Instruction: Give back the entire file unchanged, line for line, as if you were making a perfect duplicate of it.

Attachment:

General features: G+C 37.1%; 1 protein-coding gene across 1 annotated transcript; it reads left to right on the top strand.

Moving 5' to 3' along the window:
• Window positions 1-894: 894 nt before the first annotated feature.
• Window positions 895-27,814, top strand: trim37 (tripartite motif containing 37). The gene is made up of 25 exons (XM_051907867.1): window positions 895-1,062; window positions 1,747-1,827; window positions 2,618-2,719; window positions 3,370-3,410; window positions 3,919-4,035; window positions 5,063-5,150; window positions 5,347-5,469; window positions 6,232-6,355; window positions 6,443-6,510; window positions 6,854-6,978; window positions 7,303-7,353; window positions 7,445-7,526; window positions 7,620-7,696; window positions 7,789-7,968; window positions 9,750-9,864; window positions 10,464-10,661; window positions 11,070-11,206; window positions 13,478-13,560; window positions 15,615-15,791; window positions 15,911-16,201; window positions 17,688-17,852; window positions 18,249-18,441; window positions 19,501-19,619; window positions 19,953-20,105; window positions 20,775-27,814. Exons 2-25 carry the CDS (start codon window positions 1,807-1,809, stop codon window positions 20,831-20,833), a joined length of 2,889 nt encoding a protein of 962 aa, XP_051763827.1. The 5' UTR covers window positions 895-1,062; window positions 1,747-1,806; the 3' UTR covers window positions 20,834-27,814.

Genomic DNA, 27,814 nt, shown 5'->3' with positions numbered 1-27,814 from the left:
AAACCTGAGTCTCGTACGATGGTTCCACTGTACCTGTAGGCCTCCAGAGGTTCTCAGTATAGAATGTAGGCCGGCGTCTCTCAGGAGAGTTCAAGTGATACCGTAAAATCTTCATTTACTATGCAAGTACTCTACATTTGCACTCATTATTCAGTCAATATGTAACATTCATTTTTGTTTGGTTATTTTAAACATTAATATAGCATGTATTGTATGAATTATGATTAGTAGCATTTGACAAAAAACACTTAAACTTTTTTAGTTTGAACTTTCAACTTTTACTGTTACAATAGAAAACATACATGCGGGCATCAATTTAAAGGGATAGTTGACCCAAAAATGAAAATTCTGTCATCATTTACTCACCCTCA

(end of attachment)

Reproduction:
General features: G+C 37.1%; 1 protein-coding gene across 1 annotated transcript; it reads left to right on the top strand.

Moving 5' to 3' along the window:
• Window positions 1-894: 894 nt before the first annotated feature.
• Window positions 895-27,814, top strand: trim37 (tripartite motif containing 37). The gene is made up of 25 exons (XM_051907867.1): window positions 895-1,062; window positions 1,747-1,827; window positions 2,618-2,719; window positions 3,370-3,410; window positions 3,919-4,035; window positions 5,063-5,150; window positions 5,347-5,469; window positions 6,232-6,355; window positions 6,443-6,510; window positions 6,854-6,978; window positions 7,303-7,353; window positions 7,445-7,526; window positions 7,620-7,696; window positions 7,789-7,968; window positions 9,750-9,864; window positions 10,464-10,661; window positions 11,070-11,206; window positions 13,478-13,560; window positions 15,615-15,791; window positions 15,911-16,201; window positions 17,688-17,852; window positions 18,249-18,441; window positions 19,501-19,619; window positions 19,953-20,105; window positions 20,775-27,814. Exons 2-25 carry the CDS (start codon window positions 1,807-1,809, stop codon window positions 20,831-20,833), a joined length of 2,889 nt encoding a protein of 962 aa, XP_051763827.1. The 5' UTR covers window positions 895-1,062; window positions 1,747-1,806; the 3' UTR covers window positions 20,834-27,814.

Genomic DNA, 27,814 nt, shown 5'->3' with positions numbered 1-27,814 from the left:
AAACCTGAGTCTCGTACGATGGTTCCACTGTACCTGTAGGCCTCCAGAGGTTCTCAGTATAGAATGTAGGCCGGCGTCTCTCAGGAGAGTTCAAGTGATACCGTAAAATCTTCATTTACTATGCAAGTACTCTACATTTGCACTCATTATTCAGTCAATATGTAACATTCATTTTTGTTTGGTTATTTTAAACATTAATATAGCATGTATTGTATGAATTATGATTAGTAGCATTTGACAAAAAACACTTAAACTTTTTTAGTTTGAACTTTCAACTTTTACTGTTACAATAGAAAACATACATGCGGGCATCAATTTAAAGGGATAGTTGACCCAAAAATGAAAATTCTGTCATCATTTACTCACCCTCA